Specialized AR/VR press is invited to attend the June 5 keynote where the rumored extended-reality Apple headset should be formally unveiled.
- Apple has invited several members of the press specializing in augmented and virtual reality to attend the June 5 keynote at this year’s WWDC.
- This is the first time Apple has invited members of the AR/VR media outlets to attend the developer-focused annual event.
- Apple is thought to unveil its mixed-reality headset at WWDC. It should combine AR and VR functions into a sleek head-worn device.
AR/VR press gets invited to the WWDC keynote
Apple invited two major publications covering the AR/VR/XR space to its online-only event, UploadVR and Road to VR. Other notable figures covering this space were invited, too, including Norman Chan, who does testing of AR/VR/XR products.
“UploadVR’s Ian Hamilton has been invited to attend the keynote in person,” UploadVR wrote. “Draw from that what conclusions you may,” added the site.
“Apple’s invited select media outlets to the WWDC keynote, including Road to VR.” that site wrote. “It’s difficult not to interpret the invitations amidst the growing number of reports that Apple plans to reveal its first XR device at the keynote.”
here we go pic.twitter.com/8Ul6ZKzqia
— Norman Chan (@nchan) May 23, 2023
Extended reality refers to a combination of augmented and virtual reality. Apple’s device is said to be of an XR variety, with a special dial allowing users to seamlessly transition between AR and VR.
When will the WWDC23 keynote run?
The WWDC23 keynote is scheduled for June 5 at 10am PT / 1pm ET, according to Apple’s announcement. You can watch the keynote on Apple’s website, in the Apple Developer and TV apps and on Apple’s YouTube channel.
“The Worldwide Developers Conference kicks off with exciting reveals and new opportunities,” reads the description. “Join the developer community for an in-depth look at the future of Apple platforms, directly from Apple Park,” it continues.
The keynote will be followed by a Platform State of the Union talk in the afternoon at 1:30pm PDT. This highly technical segment dives deep into new platform technologies. It could be the perfect opportunity for developers to learn more about xrOS, Apple’s supposed new software platform powering the headset.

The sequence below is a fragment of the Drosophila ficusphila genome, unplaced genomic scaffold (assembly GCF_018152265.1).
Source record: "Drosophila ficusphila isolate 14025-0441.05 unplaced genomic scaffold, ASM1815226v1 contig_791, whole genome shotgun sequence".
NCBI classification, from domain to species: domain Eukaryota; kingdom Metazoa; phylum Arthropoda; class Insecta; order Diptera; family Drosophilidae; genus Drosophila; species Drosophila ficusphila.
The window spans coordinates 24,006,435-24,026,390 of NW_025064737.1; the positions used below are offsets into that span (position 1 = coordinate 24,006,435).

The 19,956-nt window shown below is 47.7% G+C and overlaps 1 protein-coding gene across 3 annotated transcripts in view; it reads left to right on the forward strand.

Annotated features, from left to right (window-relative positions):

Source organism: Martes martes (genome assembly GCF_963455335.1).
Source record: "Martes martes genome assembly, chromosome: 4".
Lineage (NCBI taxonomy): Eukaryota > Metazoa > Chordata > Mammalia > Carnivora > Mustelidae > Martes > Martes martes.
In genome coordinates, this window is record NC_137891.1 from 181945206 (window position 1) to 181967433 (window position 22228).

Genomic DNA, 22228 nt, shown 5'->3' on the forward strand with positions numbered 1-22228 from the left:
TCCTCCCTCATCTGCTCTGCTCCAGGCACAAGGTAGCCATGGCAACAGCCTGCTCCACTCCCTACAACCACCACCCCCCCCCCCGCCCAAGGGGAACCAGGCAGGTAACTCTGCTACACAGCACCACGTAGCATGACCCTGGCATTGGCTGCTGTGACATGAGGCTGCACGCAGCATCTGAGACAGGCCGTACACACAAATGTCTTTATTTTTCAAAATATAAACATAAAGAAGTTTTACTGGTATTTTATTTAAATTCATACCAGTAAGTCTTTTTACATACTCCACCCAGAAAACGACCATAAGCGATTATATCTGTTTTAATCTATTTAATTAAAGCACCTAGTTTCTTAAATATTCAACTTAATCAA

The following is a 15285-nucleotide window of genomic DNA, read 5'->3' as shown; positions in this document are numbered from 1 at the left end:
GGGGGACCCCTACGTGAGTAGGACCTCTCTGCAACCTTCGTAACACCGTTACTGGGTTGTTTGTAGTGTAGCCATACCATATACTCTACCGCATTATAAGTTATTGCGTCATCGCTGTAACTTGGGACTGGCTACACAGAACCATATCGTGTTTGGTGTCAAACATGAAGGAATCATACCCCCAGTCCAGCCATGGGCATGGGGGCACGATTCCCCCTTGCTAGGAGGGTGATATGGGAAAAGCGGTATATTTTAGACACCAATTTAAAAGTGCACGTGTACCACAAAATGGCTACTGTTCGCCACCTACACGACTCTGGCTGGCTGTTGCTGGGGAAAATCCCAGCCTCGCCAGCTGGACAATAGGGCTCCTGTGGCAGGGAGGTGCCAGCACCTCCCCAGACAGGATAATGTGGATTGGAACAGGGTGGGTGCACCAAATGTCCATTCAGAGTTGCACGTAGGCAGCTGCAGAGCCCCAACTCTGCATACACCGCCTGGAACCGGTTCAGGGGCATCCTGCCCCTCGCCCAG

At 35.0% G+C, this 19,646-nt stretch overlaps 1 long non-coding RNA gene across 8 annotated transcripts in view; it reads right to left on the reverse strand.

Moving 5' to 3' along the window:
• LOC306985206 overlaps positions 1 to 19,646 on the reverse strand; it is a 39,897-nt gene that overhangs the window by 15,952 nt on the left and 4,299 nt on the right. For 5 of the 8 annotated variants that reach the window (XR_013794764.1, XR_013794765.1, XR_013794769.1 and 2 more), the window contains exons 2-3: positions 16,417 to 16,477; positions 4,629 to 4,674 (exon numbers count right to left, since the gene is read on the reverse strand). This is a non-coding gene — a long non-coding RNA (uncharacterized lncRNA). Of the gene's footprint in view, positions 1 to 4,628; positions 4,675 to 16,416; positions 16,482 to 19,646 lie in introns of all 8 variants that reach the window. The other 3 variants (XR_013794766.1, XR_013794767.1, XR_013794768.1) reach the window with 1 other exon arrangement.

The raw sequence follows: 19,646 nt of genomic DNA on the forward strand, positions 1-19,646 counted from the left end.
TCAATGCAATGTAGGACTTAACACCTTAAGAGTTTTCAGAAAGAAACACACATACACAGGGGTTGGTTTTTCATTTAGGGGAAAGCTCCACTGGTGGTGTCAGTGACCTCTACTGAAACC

Who can afford Reality Pro?
The inaugural edition of Reality Pro, which could be the name of an Apple headset, will be out of reach of average consumers as it’s believed to cost about $3,000. The high price reflects the device’s cutting-edge hardware, but more affordable, second-generation models should arrive in 2025.
The first Reality Pro model should target developers as a new report from TrendForce suggests the number of units shipped within the first year could be under 100,000. This indicates that only a fraction of Apple’s registered developers will purchase the product to write AR/VR apps for it.
The device is “primarily targeted at developers, signifying an accompanying escalation in specifications, features and, most importantly, cost,” TrendForce says. Moreover, TrendForce notes that Apple might also limit headset production to no more than 300,000 units.
How the market might respond
The headset’s adoption rate may follow a trajectory similar to the Apple Watch, which took a few iterations to become a hit. Or the AirPods, which became popular fast, but sales were impacted by availability issues caused by production problems that took more than a year to resolve.
According to a research note by Consumer Intelligence Research Partners (CIRP), titled “Projecting Reality for Apple AR/VR Headsets,” the best Apple should hope for is a similar adoption to the Apple Watch. “Apple can expect a high share of a relatively small consumer base,” the note reads.
Summing up, the market research firm believes the headset might become successful over time after its utility becomes clearer. “We don’t think that initial sales or even early product reviews are going to give more than a hint of the long-term potential for Apple Reality,” CIRP said.